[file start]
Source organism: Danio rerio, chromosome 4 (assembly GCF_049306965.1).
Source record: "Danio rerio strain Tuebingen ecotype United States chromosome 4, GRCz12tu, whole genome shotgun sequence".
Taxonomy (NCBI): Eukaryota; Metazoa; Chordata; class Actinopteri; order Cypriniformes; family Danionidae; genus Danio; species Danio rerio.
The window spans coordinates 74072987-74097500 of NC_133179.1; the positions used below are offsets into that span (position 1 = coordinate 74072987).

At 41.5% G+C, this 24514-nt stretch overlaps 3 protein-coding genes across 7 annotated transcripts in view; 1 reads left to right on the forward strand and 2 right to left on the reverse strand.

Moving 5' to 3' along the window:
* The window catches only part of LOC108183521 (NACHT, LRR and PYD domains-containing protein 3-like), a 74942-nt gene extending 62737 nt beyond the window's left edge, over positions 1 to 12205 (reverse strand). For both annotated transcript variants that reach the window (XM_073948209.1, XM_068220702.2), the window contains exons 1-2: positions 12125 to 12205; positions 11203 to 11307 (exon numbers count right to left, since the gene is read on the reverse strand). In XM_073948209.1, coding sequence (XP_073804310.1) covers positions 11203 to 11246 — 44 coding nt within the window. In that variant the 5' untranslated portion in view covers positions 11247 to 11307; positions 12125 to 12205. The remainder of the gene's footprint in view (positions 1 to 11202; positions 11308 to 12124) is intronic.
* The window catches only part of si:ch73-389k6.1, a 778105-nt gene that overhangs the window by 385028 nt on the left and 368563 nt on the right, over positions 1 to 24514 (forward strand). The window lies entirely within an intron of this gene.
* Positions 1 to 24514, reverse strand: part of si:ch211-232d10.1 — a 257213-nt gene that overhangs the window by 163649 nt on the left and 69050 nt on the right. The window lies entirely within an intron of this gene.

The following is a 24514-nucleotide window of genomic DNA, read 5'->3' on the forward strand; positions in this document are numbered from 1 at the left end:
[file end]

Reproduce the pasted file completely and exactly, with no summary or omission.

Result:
Source organism: Danio rerio, chromosome 4 (assembly GCF_049306965.1).
Source record: "Danio rerio strain Tuebingen ecotype United States chromosome 4, GRCz12tu, whole genome shotgun sequence".
Taxonomy (NCBI): Eukaryota; Metazoa; Chordata; class Actinopteri; order Cypriniformes; family Danionidae; genus Danio; species Danio rerio.
The window spans coordinates 74072987-74097500 of NC_133179.1; the positions used below are offsets into that span (position 1 = coordinate 74072987).

At 41.5% G+C, this 24514-nt stretch overlaps 3 protein-coding genes across 7 annotated transcripts in view; 1 reads left to right on the forward strand and 2 right to left on the reverse strand.

Moving 5' to 3' along the window:
* The window catches only part of LOC108183521 (NACHT, LRR and PYD domains-containing protein 3-like), a 74942-nt gene extending 62737 nt beyond the window's left edge, over positions 1 to 12205 (reverse strand). For both annotated transcript variants that reach the window (XM_073948209.1, XM_068220702.2), the window contains exons 1-2: positions 12125 to 12205; positions 11203 to 11307 (exon numbers count right to left, since the gene is read on the reverse strand). In XM_073948209.1, coding sequence (XP_073804310.1) covers positions 11203 to 11246 — 44 coding nt within the window. In that variant the 5' untranslated portion in view covers positions 11247 to 11307; positions 12125 to 12205. The remainder of the gene's footprint in view (positions 1 to 11202; positions 11308 to 12124) is intronic.
* The window catches only part of si:ch73-389k6.1, a 778105-nt gene that overhangs the window by 385028 nt on the left and 368563 nt on the right, over positions 1 to 24514 (forward strand). The window lies entirely within an intron of this gene.
* Positions 1 to 24514, reverse strand: part of si:ch211-232d10.1 — a 257213-nt gene that overhangs the window by 163649 nt on the left and 69050 nt on the right. The window lies entirely within an intron of this gene.

The following is a 24514-nucleotide window of genomic DNA, read 5'->3' on the forward strand; positions in this document are numbered from 1 at the left end: